Albuquerque, NM- A preliminary hearing has been scheduled for August 3rd for Albuquerque police officer Dominique Perez and former APD officer Keith Sandy, who are facing charges for allegedly murdering a homeless camper. A judge will listen to testimony and decide whether or not there is sufficient evidence to proceed to trial.
The hearing had been originally scheduled for May 18th, but lawyers for both of the accused officers filed motions to reschedule. Luis Robles, Perez’s lawyer, filed a motion last month to vacate the May hearing so that Robles could go on a scheduled vacation with his family. Sam Bregman, Sandy’s lawyer, filed a motion to reschedule so that he could have more time to prepare for the hearing.
Perez and Sandy were charged by Bernalillo County District Attorney Kari Brandenburg in January for the March 2014 shooting of James Boyd, a mentally ill man who was fatally struck by bullets fired by Sandy and Perez during an hours-long standoff. Sandy and Perez were among several officers involved in attempting to remove Boyd from the foothills of the Sandia Mountains where he was reported to be illegally camping.
According to Boyd’s autopsy report, he was struck three times: one bullet his his upper right arm which required amputation; one bullet, which caused the most damage and was identified as the cause of Boyd’s death, hit his “lower left back that passed through the lower abdomen and exited the left armpit before re-entering the upper left arm”; and one more bullet struck his upper left arm. Video from a helmet camera at the scene, which captured Boyd appearing to surrender just before he was shot, caused the APD to fall under further scrutiny as protests ensued around the city. Lapel video from Sandy was reportedly never found.
The Justice Department informed the APD a month after Boyd’s death that there was probable cause to believe that the police department was repeatedly engaging “in a pattern or practice of use of excessive force, including deadly force, in violation of the Fourth Amendment.” Last May, protesters overtook a city council meeting and attempted to serve Police Chief Gorden Eden with a citizen’s arrest warrant in response to the findings of the report. The Justice Department and APD entered into an agreement to reform the police department’s practices last October.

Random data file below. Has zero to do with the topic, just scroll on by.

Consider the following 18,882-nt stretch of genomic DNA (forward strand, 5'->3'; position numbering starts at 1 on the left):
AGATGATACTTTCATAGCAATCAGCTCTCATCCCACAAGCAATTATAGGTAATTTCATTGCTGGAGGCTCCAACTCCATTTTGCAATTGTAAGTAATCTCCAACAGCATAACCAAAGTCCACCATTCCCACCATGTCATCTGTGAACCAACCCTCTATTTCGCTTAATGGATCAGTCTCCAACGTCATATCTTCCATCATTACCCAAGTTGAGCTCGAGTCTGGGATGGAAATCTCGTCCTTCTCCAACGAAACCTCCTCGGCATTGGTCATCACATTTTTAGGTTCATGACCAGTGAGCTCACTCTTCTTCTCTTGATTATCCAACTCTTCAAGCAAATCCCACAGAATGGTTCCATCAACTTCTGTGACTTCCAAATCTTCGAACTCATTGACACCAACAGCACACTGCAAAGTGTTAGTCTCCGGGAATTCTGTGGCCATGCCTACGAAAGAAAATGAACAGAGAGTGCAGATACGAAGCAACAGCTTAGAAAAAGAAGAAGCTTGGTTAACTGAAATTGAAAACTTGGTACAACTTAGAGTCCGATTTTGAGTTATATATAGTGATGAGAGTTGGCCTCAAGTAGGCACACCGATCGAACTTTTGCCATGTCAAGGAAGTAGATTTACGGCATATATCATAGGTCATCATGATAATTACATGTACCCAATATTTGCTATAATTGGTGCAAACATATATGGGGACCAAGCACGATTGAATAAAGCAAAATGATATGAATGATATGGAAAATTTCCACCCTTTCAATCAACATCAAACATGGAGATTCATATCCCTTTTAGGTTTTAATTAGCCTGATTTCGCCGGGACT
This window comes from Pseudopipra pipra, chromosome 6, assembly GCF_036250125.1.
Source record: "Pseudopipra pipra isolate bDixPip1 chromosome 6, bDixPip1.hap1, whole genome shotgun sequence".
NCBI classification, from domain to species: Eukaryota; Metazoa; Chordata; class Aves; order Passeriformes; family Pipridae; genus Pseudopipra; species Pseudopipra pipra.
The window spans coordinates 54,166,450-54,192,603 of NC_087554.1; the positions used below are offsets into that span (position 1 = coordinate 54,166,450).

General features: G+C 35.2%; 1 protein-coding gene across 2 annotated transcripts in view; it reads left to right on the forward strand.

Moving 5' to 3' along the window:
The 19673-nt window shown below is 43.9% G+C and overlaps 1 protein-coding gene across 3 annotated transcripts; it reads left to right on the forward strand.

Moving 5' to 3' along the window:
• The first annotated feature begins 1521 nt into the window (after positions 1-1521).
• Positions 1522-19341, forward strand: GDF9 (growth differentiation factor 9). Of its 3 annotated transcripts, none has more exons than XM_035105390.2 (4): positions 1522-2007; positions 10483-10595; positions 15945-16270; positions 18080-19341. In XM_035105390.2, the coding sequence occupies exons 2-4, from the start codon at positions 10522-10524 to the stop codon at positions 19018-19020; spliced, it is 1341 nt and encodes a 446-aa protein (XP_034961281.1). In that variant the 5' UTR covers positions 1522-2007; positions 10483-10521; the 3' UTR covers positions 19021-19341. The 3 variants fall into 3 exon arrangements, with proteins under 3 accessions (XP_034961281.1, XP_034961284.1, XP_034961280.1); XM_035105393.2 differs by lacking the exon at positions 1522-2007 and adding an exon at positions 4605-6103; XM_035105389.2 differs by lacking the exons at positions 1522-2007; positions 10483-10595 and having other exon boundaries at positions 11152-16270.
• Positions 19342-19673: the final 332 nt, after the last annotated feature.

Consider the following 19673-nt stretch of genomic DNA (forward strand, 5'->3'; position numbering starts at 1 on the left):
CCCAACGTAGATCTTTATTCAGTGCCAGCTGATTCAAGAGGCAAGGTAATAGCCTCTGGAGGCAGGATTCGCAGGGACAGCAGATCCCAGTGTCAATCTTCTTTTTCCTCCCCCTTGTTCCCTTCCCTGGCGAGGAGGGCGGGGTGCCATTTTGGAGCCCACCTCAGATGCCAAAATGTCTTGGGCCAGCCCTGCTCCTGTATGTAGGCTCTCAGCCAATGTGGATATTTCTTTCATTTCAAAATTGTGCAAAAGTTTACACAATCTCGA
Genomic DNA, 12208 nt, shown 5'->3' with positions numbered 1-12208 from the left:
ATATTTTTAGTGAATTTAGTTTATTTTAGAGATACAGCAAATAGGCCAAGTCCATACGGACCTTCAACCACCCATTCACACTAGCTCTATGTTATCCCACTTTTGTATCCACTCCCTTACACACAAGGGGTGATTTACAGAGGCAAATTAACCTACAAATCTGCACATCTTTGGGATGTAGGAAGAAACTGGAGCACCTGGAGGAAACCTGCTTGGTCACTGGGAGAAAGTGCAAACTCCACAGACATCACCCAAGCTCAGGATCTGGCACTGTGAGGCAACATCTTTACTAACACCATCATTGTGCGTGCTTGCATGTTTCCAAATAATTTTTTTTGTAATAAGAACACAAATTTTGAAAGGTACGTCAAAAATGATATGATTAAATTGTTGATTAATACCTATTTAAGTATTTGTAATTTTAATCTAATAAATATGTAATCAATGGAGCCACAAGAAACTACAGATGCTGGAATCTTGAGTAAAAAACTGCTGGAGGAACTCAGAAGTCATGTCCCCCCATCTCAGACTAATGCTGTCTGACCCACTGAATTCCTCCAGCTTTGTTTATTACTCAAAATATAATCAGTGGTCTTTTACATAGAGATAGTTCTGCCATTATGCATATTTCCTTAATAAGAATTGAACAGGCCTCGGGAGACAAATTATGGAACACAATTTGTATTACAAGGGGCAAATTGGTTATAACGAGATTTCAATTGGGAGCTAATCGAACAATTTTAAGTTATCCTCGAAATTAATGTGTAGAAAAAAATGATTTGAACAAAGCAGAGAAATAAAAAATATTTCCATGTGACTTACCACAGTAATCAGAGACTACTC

Police dash cam audio that captured dialogue between Sandy and State Police Officer Chris Ware two hours before Boyd’s shooting sparked more outrage from citizens, as KOB-4 reported that in the audio recording Sandy had called Boyd a “f***ing lunatic” and said he was “going to shoot him in the penis with a shotgun here in a second.”
In a statement, Bregman said Sandy “had not only the right, but the duty to defend a fellow officer from a mentally unstable, violent man wielding two knives. Keith did nothing wrong. To the contrary, he followed his training and probably saved his fellow officer’s life.” Robles said that Perez “has been called upon to make life-altering decisions while protecting Albuquerque citizens and his fellow officers. And having made one of those decisions, Officer Perez now faces an open count of murder. Regardless, I am confident that the facts will vindicate Officer Perez’s actions in this case.”
Both attorneys have showed concern over which officer is responsible for the fatal bullet that killed Boyd. Both officers had used the same department-issued ammunition.
In April, Brandenburg was disqualified from prosecuting the case due to reported conflict of interest related to an investigation of Brandenburg for alleged witness intimidation and bribery, and Randi McGinn was later appointed as a special prosecutor. McGinn said that three of the six shots that were fired by Sandy and Perez hit Boyd, and that the first two shots were fired by Sandy. McGinn has requested independent lab review seeking to determine which officer fired the shot that killed Boyd. McGinn “expects to announce her charging decision after the test results come back in a few weeks.”
The Truth In Media Project has been following multiple reports of alleged police brutality and excessive use of force nationwide, including in Albuquerque. For more information about alleged police abuse in Albuquerque, click here. For more information about the James Boyd case, click here.